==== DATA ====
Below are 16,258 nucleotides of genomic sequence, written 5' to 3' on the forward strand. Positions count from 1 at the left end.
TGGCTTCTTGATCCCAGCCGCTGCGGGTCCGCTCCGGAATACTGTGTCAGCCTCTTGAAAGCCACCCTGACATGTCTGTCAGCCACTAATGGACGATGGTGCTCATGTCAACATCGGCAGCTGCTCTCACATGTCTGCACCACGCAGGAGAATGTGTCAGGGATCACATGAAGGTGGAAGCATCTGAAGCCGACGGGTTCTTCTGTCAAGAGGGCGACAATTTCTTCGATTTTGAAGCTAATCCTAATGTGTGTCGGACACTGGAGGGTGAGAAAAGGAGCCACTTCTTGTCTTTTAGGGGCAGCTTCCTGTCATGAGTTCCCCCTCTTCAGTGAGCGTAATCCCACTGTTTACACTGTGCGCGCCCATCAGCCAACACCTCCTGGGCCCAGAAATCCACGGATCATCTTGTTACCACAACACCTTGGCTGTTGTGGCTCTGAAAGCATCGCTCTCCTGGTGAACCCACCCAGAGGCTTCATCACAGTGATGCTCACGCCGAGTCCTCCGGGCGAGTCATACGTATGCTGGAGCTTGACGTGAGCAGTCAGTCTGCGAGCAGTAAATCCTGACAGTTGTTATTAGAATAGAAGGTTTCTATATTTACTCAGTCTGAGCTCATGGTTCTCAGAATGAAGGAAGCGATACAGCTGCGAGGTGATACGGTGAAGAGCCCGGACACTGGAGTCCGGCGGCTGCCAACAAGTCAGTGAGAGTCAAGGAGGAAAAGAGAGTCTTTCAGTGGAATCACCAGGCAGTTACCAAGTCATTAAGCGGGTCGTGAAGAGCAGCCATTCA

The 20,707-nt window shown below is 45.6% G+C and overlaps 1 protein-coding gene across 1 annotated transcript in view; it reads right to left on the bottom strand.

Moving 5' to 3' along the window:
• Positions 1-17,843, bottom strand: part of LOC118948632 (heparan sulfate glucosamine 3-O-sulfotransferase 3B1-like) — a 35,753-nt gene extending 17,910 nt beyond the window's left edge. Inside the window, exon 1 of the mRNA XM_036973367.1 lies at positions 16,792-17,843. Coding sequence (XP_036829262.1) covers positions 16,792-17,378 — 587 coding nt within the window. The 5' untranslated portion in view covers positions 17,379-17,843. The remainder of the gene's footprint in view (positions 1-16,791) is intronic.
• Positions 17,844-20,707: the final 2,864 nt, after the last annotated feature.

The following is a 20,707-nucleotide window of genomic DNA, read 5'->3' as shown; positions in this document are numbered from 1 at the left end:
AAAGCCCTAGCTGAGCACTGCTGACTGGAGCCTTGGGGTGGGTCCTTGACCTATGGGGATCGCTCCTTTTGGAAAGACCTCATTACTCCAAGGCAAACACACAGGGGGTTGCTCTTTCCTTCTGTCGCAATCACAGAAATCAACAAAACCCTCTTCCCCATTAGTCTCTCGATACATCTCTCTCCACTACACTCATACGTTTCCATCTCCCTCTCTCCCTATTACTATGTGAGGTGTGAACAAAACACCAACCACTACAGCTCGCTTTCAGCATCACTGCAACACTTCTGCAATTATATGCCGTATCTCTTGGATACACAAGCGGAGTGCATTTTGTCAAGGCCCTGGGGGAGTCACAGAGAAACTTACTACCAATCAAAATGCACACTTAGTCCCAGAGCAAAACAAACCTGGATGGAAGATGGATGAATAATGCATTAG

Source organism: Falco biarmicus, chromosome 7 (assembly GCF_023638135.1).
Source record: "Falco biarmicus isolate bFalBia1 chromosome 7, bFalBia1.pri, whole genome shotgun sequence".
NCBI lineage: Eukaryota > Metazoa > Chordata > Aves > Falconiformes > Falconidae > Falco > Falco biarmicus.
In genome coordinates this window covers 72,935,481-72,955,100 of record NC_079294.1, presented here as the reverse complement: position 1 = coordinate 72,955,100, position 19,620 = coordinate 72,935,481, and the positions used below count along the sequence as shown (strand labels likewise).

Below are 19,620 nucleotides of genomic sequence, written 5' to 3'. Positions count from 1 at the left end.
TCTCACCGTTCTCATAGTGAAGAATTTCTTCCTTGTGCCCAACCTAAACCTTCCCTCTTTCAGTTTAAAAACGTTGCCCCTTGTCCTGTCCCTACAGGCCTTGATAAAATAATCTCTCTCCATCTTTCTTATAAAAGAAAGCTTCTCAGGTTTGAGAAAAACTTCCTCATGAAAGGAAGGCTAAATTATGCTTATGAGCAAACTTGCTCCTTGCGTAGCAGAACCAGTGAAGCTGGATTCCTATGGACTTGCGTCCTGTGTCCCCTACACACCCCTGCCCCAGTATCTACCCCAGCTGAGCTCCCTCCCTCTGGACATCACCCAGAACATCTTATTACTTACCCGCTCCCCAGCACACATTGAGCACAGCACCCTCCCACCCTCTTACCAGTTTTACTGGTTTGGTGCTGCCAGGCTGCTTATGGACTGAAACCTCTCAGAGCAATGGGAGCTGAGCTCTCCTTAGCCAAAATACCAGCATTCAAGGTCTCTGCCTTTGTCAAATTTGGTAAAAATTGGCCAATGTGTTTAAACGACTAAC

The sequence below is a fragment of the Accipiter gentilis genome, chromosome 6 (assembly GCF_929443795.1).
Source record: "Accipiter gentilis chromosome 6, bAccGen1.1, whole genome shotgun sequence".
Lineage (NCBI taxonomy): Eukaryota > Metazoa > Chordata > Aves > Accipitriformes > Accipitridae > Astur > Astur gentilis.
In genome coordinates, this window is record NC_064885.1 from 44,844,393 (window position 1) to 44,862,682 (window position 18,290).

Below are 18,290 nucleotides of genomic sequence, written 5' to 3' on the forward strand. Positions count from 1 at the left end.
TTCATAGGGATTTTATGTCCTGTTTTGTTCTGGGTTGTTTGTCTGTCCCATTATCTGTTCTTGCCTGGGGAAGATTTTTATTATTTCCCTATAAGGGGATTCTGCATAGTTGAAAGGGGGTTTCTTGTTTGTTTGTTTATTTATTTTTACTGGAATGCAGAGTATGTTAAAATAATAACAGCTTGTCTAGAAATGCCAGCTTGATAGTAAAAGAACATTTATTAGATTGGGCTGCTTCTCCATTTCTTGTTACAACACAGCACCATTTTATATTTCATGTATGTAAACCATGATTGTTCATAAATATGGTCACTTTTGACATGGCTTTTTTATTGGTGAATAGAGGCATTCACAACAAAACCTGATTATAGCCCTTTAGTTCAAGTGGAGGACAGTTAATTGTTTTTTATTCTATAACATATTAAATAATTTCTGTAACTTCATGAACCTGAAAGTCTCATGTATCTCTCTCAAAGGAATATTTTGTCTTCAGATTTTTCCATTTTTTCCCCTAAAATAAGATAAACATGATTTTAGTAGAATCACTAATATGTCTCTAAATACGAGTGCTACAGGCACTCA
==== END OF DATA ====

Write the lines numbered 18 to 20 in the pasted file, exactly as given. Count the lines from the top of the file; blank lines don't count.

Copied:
In genome coordinates, this window is record NC_064885.1 from 44,844,393 (window position 1) to 44,862,682 (window position 18,290).

Below are 18,290 nucleotides of genomic sequence, written 5' to 3' on the forward strand. Positions count from 1 at the left end.
TTCATAGGGATTTTATGTCCTGTTTTGTTCTGGGTTGTTTGTCTGTCCCATTATCTGTTCTTGCCTGGGGAAGATTTTTATTATTTCCCTATAAGGGGATTCTGCATAGTTGAAAGGGGGTTTCTTGTTTGTTTGTTTATTTATTTTTACTGGAATGCAGAGTATGTTAAAATAATAACAGCTTGTCTAGAAATGCCAGCTTGATAGTAAAAGAACATTTATTAGATTGGGCTGCTTCTCCATTTCTTGTTACAACACAGCACCATTTTATATTTCATGTATGTAAACCATGATTGTTCATAAATATGGTCACTTTTGACATGGCTTTTTTATTGGTGAATAGAGGCATTCACAACAAAACCTGATTATAGCCCTTTAGTTCAAGTGGAGGACAGTTAATTGTTTTTTATTCTATAACATATTAAATAATTTCTGTAACTTCATGAACCTGAAAGTCTCATGTATCTCTCTCAAAGGAATATTTTGTCTTCAGATTTTTCCATTTTTTCCCCTAAAATAAGATAAACATGATTTTAGTAGAATCACTAATATGTCTCTAAATACGAGTGCTACAGGCACTCA